A rabbit is haunting me.

I’m standing in the soaps and lotions aisle of a natural foods grocery store, staring glassy-eyed at shelves of body wash. The bottles blur into a grainy newsreel that runs on a loop in my memory: a Dr. Frankenstein laboratory. A rabbit pinned down by a white-coated chemist, while his evil henchman shoves an eyedropper into the rabbit’s eye and pushes the plunger. The rabbit screams. A grim voice-over informs me they’re testing make-up to ensure beautiful women like me don’t go blind. Bunny goes blind.

Not entirely true. The scream was mine.

Witnessed in my early thirties, the documentary sucked the fun out of make-up. A once-simple impulse buy has become a research project, in which I cross-reference information gathered from environmental websites, product labels, and Facebook rumors.

I briefly thought the pleasure had returned, when I discovered a stunning drop-dead (no offense, Bunny.) red lipstick, organic, not tested on animals. But the lipstick brand carried eyeshadow colors that made me look like Morticia. Stunning eyeshadow was manufactured by a different cruelty-free brand. Sadly, the bunny-friendly eyeshadow company was bought by unprincipled pharmaceutical overlords.

The scourge of conscience spread from cosmetics to personal care items. Bunny has chased me across the decades and across the country, landing me dazed and confused in the soaps and lotions aisle of this natural foods grocery store.

I pick up Brand A body wash. The plastic bottle is powdery smooth to the touch, translucent, the color of sun-kissed sand. Printed in trustworthy block letters, the label proclaims, made with plant extracts and pure coconut oil. A familiar logo assures me no critters were tortured to keep my skin silky. Promising, but what about the plastic bottle? On the back, in microscopic type, Please recycle. Sounds like advertising double-speak to me, a far cry from stating the plastic bottle will recycle. You can stick Please recycle on an old ice box, and it’s still ending up in the landfill. I gotta shrink the landfills, so Bunny has open space to hop around in.

Heaving a defeated sigh, I return Brand A to the shelf. Dozens of shelves, hundreds of bottles, all that fine print.

Forget about body wash; let’s see what bar soap has to offer.

I like the skimpy packaging on this bar, just a narrow strip of paper. I pick it up for a closer look. Swirling colors remind me of melted crayons. I sniff. Ahh, lavender. Smells as pretty as it looks. I visualize a bespectacled gramma, hair in a bun, leaning over a vat of melted goodness, stirring with a wooden paddle. I turn the bar over. $6.00. For a bar of soap? That’s half my social security check.

I deposit the bar on its pile and zoom in on a different brand. Oh my, this one has no packaging at all. You put the soap into a paper sack. Buy several, and put them all into one little bag. I like it. Only $1.50 a bar. I like it even more. Sustainable and ethically sourced ingredients. Terrific, I’d like for my skin to be ethical as well as clean. But the company’s located in Nebraska. Bunny’s going to choke on the exhaust from the eighteen-wheeler hauling this soap from Nebraska to Missouri.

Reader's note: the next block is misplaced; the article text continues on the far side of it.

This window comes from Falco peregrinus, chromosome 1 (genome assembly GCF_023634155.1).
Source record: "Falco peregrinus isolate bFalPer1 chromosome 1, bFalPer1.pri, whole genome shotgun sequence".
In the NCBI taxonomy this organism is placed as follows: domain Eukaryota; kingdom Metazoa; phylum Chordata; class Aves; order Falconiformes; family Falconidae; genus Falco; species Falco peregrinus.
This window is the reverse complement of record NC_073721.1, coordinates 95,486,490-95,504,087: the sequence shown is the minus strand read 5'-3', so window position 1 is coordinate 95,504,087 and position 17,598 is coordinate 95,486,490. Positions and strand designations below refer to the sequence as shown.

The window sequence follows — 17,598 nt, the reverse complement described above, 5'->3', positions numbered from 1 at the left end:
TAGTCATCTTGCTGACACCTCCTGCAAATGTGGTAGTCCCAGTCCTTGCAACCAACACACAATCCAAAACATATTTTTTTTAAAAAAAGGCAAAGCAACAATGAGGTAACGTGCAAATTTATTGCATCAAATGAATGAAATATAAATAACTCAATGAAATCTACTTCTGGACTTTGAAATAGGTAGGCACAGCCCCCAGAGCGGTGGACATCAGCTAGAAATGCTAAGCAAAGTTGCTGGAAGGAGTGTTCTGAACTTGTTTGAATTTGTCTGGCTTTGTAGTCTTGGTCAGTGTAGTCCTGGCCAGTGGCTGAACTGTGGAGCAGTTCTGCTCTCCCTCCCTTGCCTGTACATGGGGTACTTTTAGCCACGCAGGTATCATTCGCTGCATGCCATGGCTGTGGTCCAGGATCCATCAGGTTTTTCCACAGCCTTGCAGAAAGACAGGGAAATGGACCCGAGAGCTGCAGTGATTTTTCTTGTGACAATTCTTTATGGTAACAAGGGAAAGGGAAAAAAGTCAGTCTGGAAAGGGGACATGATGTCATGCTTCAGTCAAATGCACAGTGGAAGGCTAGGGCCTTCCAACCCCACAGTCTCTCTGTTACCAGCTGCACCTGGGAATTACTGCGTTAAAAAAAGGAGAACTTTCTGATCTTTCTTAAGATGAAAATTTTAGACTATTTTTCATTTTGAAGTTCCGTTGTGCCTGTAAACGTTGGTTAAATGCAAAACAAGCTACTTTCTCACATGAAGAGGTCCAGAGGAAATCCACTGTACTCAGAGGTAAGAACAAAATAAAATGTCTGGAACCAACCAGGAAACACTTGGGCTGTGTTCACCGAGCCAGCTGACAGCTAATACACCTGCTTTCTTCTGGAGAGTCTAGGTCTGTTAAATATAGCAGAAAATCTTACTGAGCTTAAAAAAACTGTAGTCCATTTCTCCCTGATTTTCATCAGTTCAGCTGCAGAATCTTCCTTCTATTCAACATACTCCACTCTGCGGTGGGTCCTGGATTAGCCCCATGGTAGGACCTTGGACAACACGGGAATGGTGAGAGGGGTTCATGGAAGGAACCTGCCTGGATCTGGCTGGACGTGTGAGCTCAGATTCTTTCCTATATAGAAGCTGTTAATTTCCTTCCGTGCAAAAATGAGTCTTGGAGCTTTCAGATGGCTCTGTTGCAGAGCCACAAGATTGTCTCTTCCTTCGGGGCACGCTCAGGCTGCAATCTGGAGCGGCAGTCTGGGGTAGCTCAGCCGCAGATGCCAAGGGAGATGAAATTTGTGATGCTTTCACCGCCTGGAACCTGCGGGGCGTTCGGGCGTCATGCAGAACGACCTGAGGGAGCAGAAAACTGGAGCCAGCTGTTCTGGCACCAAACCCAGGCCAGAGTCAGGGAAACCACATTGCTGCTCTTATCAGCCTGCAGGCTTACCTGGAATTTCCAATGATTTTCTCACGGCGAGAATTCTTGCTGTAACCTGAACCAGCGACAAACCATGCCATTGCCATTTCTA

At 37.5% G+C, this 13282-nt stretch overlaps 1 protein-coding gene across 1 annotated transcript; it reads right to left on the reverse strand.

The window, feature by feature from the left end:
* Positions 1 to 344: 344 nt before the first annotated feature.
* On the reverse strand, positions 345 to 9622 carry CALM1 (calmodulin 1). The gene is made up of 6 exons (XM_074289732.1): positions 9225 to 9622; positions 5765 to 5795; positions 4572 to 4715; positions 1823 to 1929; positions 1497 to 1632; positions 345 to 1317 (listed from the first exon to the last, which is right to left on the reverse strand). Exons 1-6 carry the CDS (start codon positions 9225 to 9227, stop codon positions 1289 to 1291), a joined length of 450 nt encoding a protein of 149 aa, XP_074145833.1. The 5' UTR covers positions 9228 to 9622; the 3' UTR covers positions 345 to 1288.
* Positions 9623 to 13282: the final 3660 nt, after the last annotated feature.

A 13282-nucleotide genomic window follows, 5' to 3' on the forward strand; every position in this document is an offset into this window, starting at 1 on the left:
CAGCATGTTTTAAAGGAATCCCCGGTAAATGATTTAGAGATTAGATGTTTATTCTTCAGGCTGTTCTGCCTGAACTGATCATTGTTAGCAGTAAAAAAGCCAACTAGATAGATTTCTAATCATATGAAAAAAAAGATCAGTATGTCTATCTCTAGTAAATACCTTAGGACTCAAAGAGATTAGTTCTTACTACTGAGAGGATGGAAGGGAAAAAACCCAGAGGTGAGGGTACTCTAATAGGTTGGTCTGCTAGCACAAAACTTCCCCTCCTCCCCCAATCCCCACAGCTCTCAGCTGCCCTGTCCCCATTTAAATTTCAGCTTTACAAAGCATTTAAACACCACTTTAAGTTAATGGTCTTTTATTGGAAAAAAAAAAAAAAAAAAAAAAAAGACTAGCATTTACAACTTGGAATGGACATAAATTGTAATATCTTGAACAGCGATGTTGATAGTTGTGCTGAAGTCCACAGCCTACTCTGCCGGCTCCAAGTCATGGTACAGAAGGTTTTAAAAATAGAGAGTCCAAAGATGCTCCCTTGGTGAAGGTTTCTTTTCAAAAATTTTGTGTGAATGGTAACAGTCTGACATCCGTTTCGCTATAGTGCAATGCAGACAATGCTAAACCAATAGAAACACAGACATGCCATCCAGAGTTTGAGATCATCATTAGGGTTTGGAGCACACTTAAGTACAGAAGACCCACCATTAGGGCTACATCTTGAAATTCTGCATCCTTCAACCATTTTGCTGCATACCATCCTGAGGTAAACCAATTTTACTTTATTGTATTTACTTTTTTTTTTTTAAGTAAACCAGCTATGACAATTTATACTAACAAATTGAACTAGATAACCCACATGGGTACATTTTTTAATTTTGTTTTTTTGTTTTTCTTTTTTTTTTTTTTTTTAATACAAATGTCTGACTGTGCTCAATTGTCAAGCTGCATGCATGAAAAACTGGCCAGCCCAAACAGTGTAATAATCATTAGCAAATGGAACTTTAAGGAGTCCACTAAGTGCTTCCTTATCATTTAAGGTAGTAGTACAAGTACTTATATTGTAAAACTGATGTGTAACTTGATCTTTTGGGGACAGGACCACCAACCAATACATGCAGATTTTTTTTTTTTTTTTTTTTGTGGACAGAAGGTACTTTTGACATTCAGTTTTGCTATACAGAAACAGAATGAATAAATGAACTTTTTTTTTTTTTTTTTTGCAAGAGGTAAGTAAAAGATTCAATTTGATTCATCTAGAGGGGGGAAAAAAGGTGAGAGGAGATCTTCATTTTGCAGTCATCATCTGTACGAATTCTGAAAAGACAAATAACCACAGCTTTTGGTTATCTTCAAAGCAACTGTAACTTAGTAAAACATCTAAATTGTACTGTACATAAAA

I give up. Today there’s no hope of reconciling healthy body and healthy bunny. I wander over to cleaning supplies, stealing a couple of grapes as I pass the fruit bins.

A familiar name stands out. Dr. Bronner. My anti-chemical pro-nature hair stylist shampoos with Dr. Bronner’s. What’s he doing in the cleaning aisle? What appears to be a squiggly design on the label is actually lettering. Apparently Dr. Bronner has printed the entire text of War and Peace on his label. I dig my readers out of my purse, to no avail. Dig further for a 10x magnifying glass I carry for emergencies. I can decipher only a few words: Pure Castile Soap. Certified Fair Trade. Organic. And here’s the leaping bunny logo. What about the plastic bottle? 100% Post-Consumer Recycled Plastic Bottle! shouts the label, exclamation point included, as though Dr. Bronner knew what I was thinking.

Okay, it’s good stuff, but what is it good for?

Again, the label answers. Shave, shampoo, shower, launder, mop, degrease …. The list continues, but I’m getting lightheaded from Information overload. Can somebody make this simple? I’m about to take off my readers when a sentence at the bottom comes into focus: The very best soap for body, home, and spaceship earth.

A light beam turns the display golden. Is somebody playing a harp? The ceiling opens. A host of bunnies floats down from Heaven, angel wings spread, halos bobbing, voices in cherubic harmony. “Hallelujah. Hallelujah. Allay-ay-lu-yah.”

I toss a dozen Dr. Bronners into my cart. If only he made eye shadow.

 The Resilient Activist: For in-depth info on the Leaping Bunny label and others that Dawn refers to, read our EnviroTip #5: Choose who you give your money to

Dawn Downey

Dawn Downey writes to incite compassion. Whether she’s challenged by Mother Nature or the nature of her wild mind, she hopes readers will recognize themselves in her stories—and then lovingly accept their own wild minds. Downey is the author of Blindsided: Essays from the Only Black Woman in the Room; Searching for My Heart: Essays about Love; From Dawn to Daylight: Essays; and Stumbling Toward the Buddha: Stories about Tripping over My Principles on the Road to Transformation. Learn more at DawnDowneyBlog.com.